Wednesday, December 1, 2010
Is It Really Autism?
Auditory Processing Disorder Instead?
Not long ago, in my neighborhood I met a charming four-year-old boy and his mom. He walked up to me and happily chatted for a moment before I asked him his name. Although still happy and still chatty, he simply could not answer the question. He tried several times, but his name just would not roll off his tongue.
His mother finally told me her son's name was William. And she said, "We were just at the pediatrician's the other day, and William was diagnosed with autism." Her eyes welled up with tears as she explained, "He has some social issues and he's not really potty trained. The doctor said he's functioning on a two-year-old level."
Well, I have to say, I didn't see that. This child was all over his mom, hugging her, laughing with her, asking her to play. He asked me to play. He was busy looking at some frogs in the grass. And when he wanted to ride his skateboard, he asked, "Mom, I ride orange?" The real problem seemed to be that he couldn't say proper nouns. Other than that, I saw no other "issues" as this doctor described. Instead of autism, it just looked like this child perhaps had an auditory processing disorder and nothing more.
Another disorder that produces symptoms of autism is Fragile X Syndrome, which is a genetic disease. Some experts say that at least 7% of children diagnosed with autism actually have Fragile X, while other experts claim that the percentage is as high as 30%. While this might sound like bad news, scientists are diligently working on a cure for this syndrome and expect to find one in the next five to seven years. They firmly believe that by curing this disease the symptoms of autism will disappear in children afflicted by Fragile X.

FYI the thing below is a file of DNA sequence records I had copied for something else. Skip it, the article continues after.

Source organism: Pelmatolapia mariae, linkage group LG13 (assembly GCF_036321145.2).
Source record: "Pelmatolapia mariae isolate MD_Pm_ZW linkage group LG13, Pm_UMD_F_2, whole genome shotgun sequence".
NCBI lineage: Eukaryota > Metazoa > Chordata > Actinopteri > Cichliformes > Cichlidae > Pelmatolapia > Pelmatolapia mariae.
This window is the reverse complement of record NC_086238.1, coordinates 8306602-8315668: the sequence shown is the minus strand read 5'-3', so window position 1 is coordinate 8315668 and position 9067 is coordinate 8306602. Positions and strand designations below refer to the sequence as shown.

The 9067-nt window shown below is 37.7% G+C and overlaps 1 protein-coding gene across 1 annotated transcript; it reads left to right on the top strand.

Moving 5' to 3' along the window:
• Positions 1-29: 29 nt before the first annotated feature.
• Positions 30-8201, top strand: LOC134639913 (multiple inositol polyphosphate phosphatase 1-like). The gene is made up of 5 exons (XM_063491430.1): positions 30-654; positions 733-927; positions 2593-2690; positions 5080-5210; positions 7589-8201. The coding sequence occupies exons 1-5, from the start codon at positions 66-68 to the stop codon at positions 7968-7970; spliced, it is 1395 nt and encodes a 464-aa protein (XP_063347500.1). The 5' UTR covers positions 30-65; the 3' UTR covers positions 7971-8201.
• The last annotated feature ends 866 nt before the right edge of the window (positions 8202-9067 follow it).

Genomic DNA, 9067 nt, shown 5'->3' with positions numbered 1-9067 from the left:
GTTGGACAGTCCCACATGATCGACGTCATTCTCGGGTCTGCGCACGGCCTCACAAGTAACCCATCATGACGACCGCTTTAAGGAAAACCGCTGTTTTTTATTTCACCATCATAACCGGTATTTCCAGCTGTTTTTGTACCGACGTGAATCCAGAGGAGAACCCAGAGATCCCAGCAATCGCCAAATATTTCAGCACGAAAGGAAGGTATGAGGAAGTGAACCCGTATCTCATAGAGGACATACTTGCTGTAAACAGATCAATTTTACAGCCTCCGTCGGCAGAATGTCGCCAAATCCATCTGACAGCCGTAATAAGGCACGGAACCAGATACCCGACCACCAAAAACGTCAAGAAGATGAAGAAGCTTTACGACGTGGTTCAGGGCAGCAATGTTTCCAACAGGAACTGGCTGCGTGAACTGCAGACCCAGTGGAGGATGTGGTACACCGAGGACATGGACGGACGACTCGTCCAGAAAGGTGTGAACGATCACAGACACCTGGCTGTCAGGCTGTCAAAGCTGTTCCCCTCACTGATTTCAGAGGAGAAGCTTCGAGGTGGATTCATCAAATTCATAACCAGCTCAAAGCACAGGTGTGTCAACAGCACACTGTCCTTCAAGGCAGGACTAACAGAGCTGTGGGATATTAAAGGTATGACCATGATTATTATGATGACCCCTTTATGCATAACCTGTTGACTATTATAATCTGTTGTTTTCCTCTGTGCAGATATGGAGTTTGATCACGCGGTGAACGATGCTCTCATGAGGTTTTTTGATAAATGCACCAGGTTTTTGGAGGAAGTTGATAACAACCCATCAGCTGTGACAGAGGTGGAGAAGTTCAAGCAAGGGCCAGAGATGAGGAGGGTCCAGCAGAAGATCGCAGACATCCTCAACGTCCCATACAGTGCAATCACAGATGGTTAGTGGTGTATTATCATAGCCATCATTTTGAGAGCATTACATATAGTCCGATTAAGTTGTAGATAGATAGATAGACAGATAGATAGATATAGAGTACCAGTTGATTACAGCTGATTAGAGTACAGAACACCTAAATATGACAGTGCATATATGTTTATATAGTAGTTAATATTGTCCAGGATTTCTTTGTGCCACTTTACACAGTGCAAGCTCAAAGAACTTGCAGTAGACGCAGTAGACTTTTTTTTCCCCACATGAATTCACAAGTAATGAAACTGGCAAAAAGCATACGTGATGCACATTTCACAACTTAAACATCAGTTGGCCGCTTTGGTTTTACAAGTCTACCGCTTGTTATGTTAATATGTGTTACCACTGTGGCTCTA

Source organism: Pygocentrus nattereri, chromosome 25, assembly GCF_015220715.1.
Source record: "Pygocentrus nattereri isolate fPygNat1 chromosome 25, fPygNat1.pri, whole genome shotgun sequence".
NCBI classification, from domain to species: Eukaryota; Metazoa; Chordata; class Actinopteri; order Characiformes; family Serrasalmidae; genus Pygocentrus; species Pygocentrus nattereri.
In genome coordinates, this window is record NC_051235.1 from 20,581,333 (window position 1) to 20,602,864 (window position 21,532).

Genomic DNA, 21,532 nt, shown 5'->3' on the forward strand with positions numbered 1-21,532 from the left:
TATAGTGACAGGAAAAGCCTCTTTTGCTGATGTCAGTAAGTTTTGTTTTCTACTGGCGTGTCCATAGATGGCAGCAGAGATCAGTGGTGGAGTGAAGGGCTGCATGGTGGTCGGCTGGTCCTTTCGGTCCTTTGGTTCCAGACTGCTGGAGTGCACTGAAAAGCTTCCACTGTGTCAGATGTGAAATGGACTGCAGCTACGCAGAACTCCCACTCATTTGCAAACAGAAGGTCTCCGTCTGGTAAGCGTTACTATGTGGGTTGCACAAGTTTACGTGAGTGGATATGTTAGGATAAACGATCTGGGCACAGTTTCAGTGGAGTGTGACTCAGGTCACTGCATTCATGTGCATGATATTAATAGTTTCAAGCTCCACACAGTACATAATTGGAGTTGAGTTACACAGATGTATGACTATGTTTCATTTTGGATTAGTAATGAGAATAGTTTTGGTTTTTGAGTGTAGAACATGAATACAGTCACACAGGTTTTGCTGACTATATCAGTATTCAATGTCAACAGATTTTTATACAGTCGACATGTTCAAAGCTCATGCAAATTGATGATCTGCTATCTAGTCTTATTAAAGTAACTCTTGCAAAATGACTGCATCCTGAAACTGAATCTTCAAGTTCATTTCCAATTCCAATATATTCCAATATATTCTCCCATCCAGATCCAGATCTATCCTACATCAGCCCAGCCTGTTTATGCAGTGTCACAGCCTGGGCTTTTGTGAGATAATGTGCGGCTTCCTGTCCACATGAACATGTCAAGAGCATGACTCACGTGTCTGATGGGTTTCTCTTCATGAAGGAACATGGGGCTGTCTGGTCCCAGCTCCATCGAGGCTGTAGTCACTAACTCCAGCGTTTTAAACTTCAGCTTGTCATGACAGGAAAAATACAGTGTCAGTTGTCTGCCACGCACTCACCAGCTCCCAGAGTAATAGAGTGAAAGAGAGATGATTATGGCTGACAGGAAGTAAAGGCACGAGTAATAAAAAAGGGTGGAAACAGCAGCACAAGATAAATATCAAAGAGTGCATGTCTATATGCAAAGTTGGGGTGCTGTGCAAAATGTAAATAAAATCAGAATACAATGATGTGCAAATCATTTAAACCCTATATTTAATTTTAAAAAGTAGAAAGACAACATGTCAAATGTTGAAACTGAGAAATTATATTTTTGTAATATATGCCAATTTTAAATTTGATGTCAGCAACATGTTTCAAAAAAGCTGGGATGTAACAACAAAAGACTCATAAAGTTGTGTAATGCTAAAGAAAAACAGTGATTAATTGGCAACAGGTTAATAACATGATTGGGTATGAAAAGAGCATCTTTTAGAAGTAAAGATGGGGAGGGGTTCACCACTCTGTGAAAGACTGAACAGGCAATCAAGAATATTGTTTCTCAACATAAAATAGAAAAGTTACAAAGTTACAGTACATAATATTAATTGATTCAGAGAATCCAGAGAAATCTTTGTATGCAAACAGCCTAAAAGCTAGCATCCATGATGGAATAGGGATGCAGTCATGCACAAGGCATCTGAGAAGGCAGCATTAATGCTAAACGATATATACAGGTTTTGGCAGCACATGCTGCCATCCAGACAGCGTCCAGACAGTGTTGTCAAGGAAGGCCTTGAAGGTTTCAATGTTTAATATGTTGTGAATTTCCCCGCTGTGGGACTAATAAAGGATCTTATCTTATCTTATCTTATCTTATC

Autism awareness is important. However, there's an expression I keep hearing that I think applies in this case. "When all you have is a hammer, everything in the world looks like a nail." I'm starting to think that autism is the hammer right now. Just because a cluster of symptoms may look like autism on the surface doesn't really mean it is. I think people have a greater responsibility than they realize to not rush to judgment when they are trying to either make or obtain a diagnosis.
Get A Proper Evaluation
In my neighbor's case, by the way, her son was never professionally evaluated. Her pediatrician made the diagnosis on a routine visit that lasted probably no more than fifteen minutes. Still, because this man was a doctor, William's mother believed his opinion without any further consideration. This is unacceptable and could mean a lifetime of sorrow for her little boy when in fact, speech therapy may be all he needs to turn things around.
Labels Can Be Damning
Labels can make a person but more often they break them instead. Do all that you can to make sure the latter doesn't happen to your child or loved one. I guarantee you that a proper diagnosis will make all the difference in the world.
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